Autocorrelation represents the degree of similarity between a given time series and a lagged version of itself over successive time intervals. Our previous post on using run length encoding discussed how you can inspect the streakiness of returns. ACF allows you to inspect the relationship between day-0 and day-n returns.

Let’s have a look at the ACF of NIFTY and BANKNIFTY returns. Here is a plot of the ACFs of both real returns and up/down returns in 2015.

Zoom into the up/down ACF of NIFTY, see how day-0 direction correlates strongly to day-1, day-2 and day-3? Combine this with what we got from running an rle and you might just have a trend-following strategy.

Before we run off to make our millions, lets see how other years faired. Enter 2021.

While NIFTY’s day-0 direction correlates strongly to day-1, it is the inverse of day-2’s and day-3’s. Did it become mean-reversion-y? One implication of this give-up is that a trend model tuned to work well with 2015 data is unlikely to repeat its performance in 2021.

However, ACFs from 2015 through 2021 have day-1 correlations as always positive. What if you just bet that an up day will be followed by another up day and vice versa?

Our previous post explored the differences between CAPM Beta and Hamming distance. Think of Beta as a linear regression between two time-series and Hamming distance as the number of days when the direction of returns differed. The usefulness of the Euclidian distance for non-reverting timeseries is somewhere between the two.

Extending the previous example using HDFC and keeping everything else the same, here’s what the Euclidian distance measure looks like.

Higher the distance, the farther apart their curves and worse the index hedge. Here’s the equity curve that can help map returns to distance.

Reproducing the Beta and Hamming Distance charts:

From a linear portfolio point-of-view, which of these series is more “predictable?” Is it possible to specify bands beyond which things “break?” And does using shorter look-backs help?

The beta of a portfolio is often used to hedge it against the market. We did a brief intro in our post: A Gentle Introduction to Hedging. And previously, we discussed how the Hamming distance can unearth relationships by simplifying the data that we have. Here, we bring the two concepts together.

Linear-payoffs

CAPM Beta is a glorified linear regression between two return streams. It is useful in the context of linear-payoff portfolios.

For example, a typical long-only fund can use its portfolio beta to measure sensitivity to the market and to hedge against it. A single-stock portfolio with only HDFC in it will exhibit varying beta wrt different markets.

If you are after a linear-payoff (long stocks or futures outright,) beta can be a useful metric to track.

Convex-payoffs

Betas are useless if you are trying to hedge or analyze a portfolio with convex payoffs. Like, say, an options portfolio. Here, you care more about up/down days over an index. This is where Hamming distances are useful.

A Hamming distance of 70 over a 250-day return stream means that by flipping the direction of just a third of the sample, the up/down series will equalize.

In our HDFC-only single-stock portfolio example above, we see that its beta over NIFTY/BANK-NIFTY is vastly different whereas its Hamming distances closely track each other. This behavior can be used to construct trades that go beyond being long-only equity.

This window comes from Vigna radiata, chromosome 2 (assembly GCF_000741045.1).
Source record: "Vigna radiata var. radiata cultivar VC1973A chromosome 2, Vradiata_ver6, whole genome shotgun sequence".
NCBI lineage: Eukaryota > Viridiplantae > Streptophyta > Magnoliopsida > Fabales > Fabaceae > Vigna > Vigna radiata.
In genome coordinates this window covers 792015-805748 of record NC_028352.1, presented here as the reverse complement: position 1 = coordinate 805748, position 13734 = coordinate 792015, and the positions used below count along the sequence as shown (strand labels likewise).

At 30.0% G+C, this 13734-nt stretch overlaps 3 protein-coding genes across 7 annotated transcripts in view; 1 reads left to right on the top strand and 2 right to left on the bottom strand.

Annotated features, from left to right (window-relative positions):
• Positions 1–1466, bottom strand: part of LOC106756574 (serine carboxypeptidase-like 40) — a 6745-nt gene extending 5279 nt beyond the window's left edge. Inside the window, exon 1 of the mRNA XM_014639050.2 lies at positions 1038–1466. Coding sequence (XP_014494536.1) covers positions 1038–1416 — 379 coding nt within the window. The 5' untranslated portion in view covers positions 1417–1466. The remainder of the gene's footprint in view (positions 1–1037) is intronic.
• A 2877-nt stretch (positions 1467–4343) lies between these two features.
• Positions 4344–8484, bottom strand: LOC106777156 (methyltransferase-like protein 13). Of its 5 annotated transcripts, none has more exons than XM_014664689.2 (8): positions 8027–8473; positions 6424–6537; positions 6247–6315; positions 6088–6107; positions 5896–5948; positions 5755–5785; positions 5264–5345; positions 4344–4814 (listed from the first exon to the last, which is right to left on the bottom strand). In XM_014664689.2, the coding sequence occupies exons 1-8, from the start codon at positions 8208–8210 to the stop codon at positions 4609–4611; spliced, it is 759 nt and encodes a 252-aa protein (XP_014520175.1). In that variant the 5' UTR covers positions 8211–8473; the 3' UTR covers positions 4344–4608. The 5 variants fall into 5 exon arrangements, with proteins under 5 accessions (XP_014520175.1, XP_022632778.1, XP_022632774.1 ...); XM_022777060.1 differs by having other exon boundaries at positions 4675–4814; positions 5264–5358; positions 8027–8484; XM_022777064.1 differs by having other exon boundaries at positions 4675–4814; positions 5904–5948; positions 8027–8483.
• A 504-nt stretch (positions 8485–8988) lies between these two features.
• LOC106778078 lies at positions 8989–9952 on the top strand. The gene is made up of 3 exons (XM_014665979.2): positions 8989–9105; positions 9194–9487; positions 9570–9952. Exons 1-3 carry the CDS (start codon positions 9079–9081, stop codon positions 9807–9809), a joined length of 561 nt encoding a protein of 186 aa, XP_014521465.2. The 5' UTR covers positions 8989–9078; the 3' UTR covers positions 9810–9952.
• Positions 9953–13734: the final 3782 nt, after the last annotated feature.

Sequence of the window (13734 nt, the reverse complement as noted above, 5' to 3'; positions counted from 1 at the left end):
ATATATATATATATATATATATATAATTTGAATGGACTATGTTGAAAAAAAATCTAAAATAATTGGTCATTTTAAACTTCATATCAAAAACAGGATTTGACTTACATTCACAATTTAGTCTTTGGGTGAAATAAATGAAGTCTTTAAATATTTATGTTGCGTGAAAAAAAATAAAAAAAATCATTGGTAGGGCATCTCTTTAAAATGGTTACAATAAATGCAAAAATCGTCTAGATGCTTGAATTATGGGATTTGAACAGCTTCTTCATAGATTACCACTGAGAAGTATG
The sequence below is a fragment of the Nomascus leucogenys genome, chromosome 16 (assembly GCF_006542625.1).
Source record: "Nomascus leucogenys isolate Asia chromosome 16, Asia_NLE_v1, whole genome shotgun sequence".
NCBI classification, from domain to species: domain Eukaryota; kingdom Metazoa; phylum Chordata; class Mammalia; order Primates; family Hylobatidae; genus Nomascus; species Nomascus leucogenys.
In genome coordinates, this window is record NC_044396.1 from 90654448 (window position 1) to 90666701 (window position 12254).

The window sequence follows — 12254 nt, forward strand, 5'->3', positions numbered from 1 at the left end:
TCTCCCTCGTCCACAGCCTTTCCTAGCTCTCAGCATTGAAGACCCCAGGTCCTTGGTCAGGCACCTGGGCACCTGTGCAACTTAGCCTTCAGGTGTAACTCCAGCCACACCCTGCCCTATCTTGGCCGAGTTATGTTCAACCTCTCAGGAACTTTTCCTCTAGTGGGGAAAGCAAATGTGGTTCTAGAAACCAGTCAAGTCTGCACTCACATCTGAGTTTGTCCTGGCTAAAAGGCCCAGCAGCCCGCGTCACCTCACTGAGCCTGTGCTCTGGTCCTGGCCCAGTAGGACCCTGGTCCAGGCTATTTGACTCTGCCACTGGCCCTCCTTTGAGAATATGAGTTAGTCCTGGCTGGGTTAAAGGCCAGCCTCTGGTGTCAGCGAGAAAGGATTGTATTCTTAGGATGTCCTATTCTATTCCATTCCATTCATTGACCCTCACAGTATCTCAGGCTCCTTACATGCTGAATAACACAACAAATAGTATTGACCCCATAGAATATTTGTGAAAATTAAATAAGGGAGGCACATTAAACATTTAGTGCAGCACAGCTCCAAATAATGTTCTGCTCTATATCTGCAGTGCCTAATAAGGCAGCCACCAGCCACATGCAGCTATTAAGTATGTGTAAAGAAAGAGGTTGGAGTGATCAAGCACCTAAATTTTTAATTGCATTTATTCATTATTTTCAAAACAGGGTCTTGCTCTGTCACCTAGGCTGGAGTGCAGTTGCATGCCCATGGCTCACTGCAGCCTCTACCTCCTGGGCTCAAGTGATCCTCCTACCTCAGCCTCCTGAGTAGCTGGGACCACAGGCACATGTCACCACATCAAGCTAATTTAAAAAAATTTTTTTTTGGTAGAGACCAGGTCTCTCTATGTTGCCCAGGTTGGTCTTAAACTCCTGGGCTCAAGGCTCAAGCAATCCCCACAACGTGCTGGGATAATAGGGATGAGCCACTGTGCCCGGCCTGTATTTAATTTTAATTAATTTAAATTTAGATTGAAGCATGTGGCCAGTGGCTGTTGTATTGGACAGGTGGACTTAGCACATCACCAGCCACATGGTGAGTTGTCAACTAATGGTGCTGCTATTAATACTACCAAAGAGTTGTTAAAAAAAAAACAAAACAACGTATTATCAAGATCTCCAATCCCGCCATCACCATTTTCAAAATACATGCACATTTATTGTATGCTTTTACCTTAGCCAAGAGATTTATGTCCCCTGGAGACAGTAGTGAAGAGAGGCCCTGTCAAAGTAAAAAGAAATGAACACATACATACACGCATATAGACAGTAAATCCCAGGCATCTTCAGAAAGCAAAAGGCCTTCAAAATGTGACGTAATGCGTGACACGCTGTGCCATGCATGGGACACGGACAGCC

In Money From Nothing: Or, Why We Should Stop Worrying About Debt and Learn to Love the Federal Reserve (Amazon,) authors Robert Hockett and Aaron James present a history of the US Dollar and a case for MMT.

What is money? Money has these four features:

It’s a promissory claim (e.g., an IOU; a promissory note—or what the note stands for).

It’s transferable (e.g., as with an endorsed bank check; a dollar or euro bill or other unit of currency; or what lawyers call a “negotiable promissory note”).

It’s widely accepted in the community for settling accounts.

It fulfills a large share of market obligations, debts, or other liabilities.

What it is not: a store of value.

Dollars are continually spent into existence by federal spending and bank lending. They are then pulled out of circulation by federal taxing and “borrowing” (i.e., sales of Treasury securities). Dollars are constantly being created and destroyed, in hopes of keeping just the right amount of money in circulation.

Milton Friedman explained, quite rightly, that there is no absolute right amount of money. The money supply must grow with rising transaction volumes, lest deflation starve an economy of money needed for rising production.

So far, so good.

The second half of the book makes no sense. The crux of MMT seems to be that you can print how many ever dollars people want and just give to them. Inflation can be controlled by bureaucrats in the Fed who can fix prices, if they want. The logic of the whole thing is very circular. And the authors clearly haven’t met enough career bureaucrats. Their naïveté is terrifying.

Previously, we discussed how removing information from data can be useful. And our discussion on using Euclidean Distance for Pattern Matching showed how you can use a rolling window to identify matching segments within a time-series. What if we mix the two ideas together?

If you transform a time-series of returns to 0-1, then we can use Hamming distance, a measure the minimum number of substitutions required to change one string into the other (Wikipedia,) as a measure of similarity.

For example, take the most recent 20-day VIX time-series and “match” it with a rolling window of historical 20-day VIX segments and sort it by its Hamming Distance.